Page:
At Curiosity, we have a preference for the term ‘Quality’, as confidence can be achieved through various methods: Manual testing, automated testing, and, now, AI-based test generation.
Does Generative AI-based testing fulfil the need of providing confidence to stakeholders? Not necessarily. There are numerous facets that AI-generated tests might neglect due to their deficient understanding of testing principles.
It’s crucial to remember that, while interacting with ChatGPT is intriguing, it is essentially making educated guesses, one word at a time. The current tools and processes utilising AI fall short in this vital respect, risking a regression in the industry.
The Case for Visual Models and Model-Based Testing
When we first observed approaches that took a prompt and generated test cases, we posed a question: is it necessary for AI to generate tests?
There are many long-established testing methodologies and processes, many of which are widely recognized in the industry (TDD, BDD, and beyond). Therefore, might we only need AI to structure our resources in a way that enables us to capitalize on a sturdy set of existing testing methods?
One promising approach lies in visual models and model-based testing. Visual models allow us to map out the system under test and identify various paths and scenarios. These visual representations can help ensure more comprehensive test coverage.
Model-based testing takes this a step further. It leverages these visual models to generate test cases systematically. With a clear testing methodology in place, it ensures that different scenarios are considered and tested, including edge cases, which an AI might overlook.
A visual model automatically identifies a set of coverage-optimised tests (paths) through an application.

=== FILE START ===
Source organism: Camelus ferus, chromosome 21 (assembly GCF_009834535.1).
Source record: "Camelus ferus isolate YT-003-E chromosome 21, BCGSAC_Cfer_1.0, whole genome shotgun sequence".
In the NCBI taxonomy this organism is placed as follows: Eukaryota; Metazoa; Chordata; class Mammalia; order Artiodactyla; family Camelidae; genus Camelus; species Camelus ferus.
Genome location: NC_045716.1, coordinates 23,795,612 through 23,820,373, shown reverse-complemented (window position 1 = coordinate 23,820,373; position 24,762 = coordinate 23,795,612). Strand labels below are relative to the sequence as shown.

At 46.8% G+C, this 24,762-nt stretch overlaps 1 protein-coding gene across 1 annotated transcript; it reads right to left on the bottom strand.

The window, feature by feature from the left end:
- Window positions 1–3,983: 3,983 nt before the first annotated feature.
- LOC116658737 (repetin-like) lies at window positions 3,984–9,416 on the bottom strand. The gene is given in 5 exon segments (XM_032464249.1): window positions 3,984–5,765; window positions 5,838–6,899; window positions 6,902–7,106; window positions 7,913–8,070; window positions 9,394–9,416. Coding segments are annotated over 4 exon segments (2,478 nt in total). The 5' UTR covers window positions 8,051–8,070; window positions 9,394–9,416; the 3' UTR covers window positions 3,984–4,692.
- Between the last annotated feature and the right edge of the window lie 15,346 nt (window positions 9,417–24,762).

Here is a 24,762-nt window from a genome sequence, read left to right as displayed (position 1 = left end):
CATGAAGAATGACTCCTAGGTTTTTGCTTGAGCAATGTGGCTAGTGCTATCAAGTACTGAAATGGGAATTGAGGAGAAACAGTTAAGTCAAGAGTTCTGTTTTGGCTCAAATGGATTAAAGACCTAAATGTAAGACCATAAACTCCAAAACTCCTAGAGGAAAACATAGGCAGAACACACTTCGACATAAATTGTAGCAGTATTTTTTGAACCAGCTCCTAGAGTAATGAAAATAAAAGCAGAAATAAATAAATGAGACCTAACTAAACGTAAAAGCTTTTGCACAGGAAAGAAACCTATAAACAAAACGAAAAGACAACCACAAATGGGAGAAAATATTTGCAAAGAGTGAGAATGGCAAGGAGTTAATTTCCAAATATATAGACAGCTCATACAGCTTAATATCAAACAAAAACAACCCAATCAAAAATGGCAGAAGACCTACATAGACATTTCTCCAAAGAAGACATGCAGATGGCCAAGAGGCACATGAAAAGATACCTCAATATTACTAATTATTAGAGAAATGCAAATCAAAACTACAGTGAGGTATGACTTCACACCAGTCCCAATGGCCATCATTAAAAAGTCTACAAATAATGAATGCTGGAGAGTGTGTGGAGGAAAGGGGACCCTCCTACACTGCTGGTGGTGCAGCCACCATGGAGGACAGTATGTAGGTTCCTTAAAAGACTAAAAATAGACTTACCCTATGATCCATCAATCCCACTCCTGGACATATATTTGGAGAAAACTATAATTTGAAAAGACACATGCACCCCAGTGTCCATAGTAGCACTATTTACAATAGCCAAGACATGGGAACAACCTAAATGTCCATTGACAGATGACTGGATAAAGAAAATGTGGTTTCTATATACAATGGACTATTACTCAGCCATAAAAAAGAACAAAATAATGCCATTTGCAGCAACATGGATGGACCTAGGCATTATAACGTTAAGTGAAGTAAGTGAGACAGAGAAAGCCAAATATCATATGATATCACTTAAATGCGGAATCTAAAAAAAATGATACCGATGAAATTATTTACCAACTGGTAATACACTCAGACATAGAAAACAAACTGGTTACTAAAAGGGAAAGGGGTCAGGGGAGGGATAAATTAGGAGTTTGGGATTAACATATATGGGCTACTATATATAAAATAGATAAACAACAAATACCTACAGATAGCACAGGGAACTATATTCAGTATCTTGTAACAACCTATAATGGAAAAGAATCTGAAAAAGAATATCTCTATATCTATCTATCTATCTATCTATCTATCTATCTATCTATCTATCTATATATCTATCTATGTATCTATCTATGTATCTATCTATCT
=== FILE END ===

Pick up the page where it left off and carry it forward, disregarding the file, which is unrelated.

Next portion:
Moreover, the transparency and interpretability of visual models and model-based testing stand in stark contrast to the black box of generative AI. The testing process becomes more predictable, reliable, and above all, provides the much-needed confidence that our software has been tested thoroughly.
Generative AI provides an accelerator for building visual models, which keep humans in the loop during optimised test generation.
One incredibly promising avenue combines Generative AI with visual models and model-based testing. This uses Generative AI as a basis to create visual models, which can then be refined by users, including the use of self-critique functionality offered by Generative AI:
This approach encapsulates SME knowledge to build the models, which can then feed into the model-based testing pipeline to auto-generate coverage focused tests, populate test case management tools, enrich external databases, and generate test automation scripts.
At curiosity we have produced ModelGPT, a tool which can take textual based requirements and use generative AI to create visual models, which can then feed into all the benefits of model-based testing.
Evolution, Not Devolution
While AI undeniably has a place in the future of software testing, it’s vital to recognize its current limitations and work towards overcoming them. We cannot afford to allow our testing methodologies to devolve due to a lack of comprehensive understanding and methodological rigour.
Visual models and model-based testing offer an effective way to ensure thorough testing, providing the confidence we need in our software while reaping all the benefits that Generative AI has to offer.
Want to work with Curiosity to drive testing forward using generative AI? Book a time to talk to us today!